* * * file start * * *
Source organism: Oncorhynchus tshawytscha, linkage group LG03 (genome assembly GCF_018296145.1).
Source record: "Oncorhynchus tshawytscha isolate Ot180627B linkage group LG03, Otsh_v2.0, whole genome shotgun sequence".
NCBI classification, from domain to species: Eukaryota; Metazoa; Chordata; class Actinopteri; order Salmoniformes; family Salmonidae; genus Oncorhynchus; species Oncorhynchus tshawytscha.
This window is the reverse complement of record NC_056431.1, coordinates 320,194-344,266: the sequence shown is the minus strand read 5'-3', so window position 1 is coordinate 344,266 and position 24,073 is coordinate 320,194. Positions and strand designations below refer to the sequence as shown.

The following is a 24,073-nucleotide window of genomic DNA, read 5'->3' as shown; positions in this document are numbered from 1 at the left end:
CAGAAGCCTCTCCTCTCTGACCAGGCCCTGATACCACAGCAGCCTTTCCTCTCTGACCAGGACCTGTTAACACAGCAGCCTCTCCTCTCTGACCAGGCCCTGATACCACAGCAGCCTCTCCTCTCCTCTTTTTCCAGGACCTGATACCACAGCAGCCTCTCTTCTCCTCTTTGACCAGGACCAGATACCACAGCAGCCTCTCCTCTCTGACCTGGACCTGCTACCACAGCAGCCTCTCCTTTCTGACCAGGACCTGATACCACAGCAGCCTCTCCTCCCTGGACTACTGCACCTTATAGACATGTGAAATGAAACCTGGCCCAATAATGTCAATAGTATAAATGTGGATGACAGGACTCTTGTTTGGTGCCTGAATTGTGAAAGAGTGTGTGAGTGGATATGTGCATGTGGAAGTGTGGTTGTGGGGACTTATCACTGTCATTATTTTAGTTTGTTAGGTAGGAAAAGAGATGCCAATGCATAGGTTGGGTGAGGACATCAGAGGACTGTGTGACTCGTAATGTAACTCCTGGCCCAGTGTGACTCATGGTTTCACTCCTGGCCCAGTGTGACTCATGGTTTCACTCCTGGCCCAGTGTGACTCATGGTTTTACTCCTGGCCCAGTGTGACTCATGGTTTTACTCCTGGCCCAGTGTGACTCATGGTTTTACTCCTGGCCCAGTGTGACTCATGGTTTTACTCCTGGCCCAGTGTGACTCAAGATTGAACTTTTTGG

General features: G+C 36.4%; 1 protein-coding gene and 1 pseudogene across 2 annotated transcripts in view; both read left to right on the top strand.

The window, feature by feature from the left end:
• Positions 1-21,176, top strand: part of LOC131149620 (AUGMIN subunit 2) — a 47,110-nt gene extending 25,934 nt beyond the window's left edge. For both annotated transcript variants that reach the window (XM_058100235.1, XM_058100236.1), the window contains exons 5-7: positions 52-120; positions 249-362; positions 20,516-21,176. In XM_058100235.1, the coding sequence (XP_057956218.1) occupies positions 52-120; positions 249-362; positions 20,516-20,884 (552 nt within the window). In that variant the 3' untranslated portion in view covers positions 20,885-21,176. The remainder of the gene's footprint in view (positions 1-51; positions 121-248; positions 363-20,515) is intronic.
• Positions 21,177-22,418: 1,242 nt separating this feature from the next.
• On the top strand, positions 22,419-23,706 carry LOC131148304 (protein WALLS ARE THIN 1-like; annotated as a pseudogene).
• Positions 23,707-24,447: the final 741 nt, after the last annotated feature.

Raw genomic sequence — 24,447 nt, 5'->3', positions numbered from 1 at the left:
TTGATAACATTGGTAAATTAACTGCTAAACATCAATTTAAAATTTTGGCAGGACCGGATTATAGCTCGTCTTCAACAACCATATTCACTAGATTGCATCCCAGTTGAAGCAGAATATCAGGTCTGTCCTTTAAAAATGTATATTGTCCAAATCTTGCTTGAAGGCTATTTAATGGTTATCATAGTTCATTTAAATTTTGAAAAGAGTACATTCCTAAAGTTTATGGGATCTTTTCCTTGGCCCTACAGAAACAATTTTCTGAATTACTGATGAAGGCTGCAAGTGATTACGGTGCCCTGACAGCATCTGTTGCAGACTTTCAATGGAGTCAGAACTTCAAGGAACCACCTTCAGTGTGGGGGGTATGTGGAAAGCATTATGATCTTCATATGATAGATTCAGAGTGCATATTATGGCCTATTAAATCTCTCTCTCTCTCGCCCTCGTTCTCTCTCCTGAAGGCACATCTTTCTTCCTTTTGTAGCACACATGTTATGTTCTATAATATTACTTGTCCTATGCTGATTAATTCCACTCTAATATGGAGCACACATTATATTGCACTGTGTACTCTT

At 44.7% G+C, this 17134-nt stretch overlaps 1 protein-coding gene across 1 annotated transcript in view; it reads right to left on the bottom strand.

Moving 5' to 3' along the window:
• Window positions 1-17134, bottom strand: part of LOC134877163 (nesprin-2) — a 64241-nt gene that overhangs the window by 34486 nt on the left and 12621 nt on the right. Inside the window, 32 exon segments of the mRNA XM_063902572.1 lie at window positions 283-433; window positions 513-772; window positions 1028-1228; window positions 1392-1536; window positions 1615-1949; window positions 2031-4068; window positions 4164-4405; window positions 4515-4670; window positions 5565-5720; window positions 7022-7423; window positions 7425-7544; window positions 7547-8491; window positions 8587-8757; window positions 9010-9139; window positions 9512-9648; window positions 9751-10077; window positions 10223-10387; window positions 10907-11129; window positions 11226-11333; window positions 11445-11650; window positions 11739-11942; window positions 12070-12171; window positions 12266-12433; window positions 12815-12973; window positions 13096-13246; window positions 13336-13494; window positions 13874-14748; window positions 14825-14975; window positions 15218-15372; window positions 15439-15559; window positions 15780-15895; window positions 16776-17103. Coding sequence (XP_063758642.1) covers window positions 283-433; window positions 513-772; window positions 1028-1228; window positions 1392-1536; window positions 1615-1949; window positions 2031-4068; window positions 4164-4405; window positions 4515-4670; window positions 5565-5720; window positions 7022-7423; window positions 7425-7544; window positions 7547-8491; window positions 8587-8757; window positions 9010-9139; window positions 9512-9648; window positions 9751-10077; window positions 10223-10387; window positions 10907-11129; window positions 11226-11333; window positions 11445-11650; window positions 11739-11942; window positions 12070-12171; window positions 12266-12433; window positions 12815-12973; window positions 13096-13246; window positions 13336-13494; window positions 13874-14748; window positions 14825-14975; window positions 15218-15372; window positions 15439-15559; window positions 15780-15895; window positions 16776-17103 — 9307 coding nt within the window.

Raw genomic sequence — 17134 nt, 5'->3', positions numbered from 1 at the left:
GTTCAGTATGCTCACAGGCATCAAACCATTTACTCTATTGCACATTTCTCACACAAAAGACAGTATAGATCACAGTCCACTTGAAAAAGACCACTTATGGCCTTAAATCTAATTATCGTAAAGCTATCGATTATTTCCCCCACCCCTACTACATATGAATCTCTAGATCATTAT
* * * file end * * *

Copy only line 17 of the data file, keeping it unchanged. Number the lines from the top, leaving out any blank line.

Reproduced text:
• Window positions 1-17134, bottom strand: part of LOC134877163 (nesprin-2) — a 64241-nt gene that overhangs the window by 34486 nt on the left and 12621 nt on the right. Inside the window, 32 exon segments of the mRNA XM_063902572.1 lie at window positions 283-433; window positions 513-772; window positions 1028-1228; window positions 1392-1536; window positions 1615-1949; window positions 2031-4068; window positions 4164-4405; window positions 4515-4670; window positions 5565-5720; window positions 7022-7423; window positions 7425-7544; window positions 7547-8491; window positions 8587-8757; window positions 9010-9139; window positions 9512-9648; window positions 9751-10077; window positions 10223-10387; window positions 10907-11129; window positions 11226-11333; window positions 11445-11650; window positions 11739-11942; window positions 12070-12171; window positions 12266-12433; window positions 12815-12973; window positions 13096-13246; window positions 13336-13494; window positions 13874-14748; window positions 14825-14975; window positions 15218-15372; window positions 15439-15559; window positions 15780-15895; window positions 16776-17103. Coding sequence (XP_063758642.1) covers window positions 283-433; window positions 513-772; window positions 1028-1228; window positions 1392-1536; window positions 1615-1949; window positions 2031-4068; window positions 4164-4405; window positions 4515-4670; window positions 5565-5720; window positions 7022-7423; window positions 7425-7544; window positions 7547-8491; window positions 8587-8757; window positions 9010-9139; window positions 9512-9648; window positions 9751-10077; window positions 10223-10387; window positions 10907-11129; window positions 11226-11333; window positions 11445-11650; window positions 11739-11942; window positions 12070-12171; window positions 12266-12433; window positions 12815-12973; window positions 13096-13246; window positions 13336-13494; window positions 13874-14748; window positions 14825-14975; window positions 15218-15372; window positions 15439-15559; window positions 15780-15895; window positions 16776-17103 — 9307 coding nt within the window.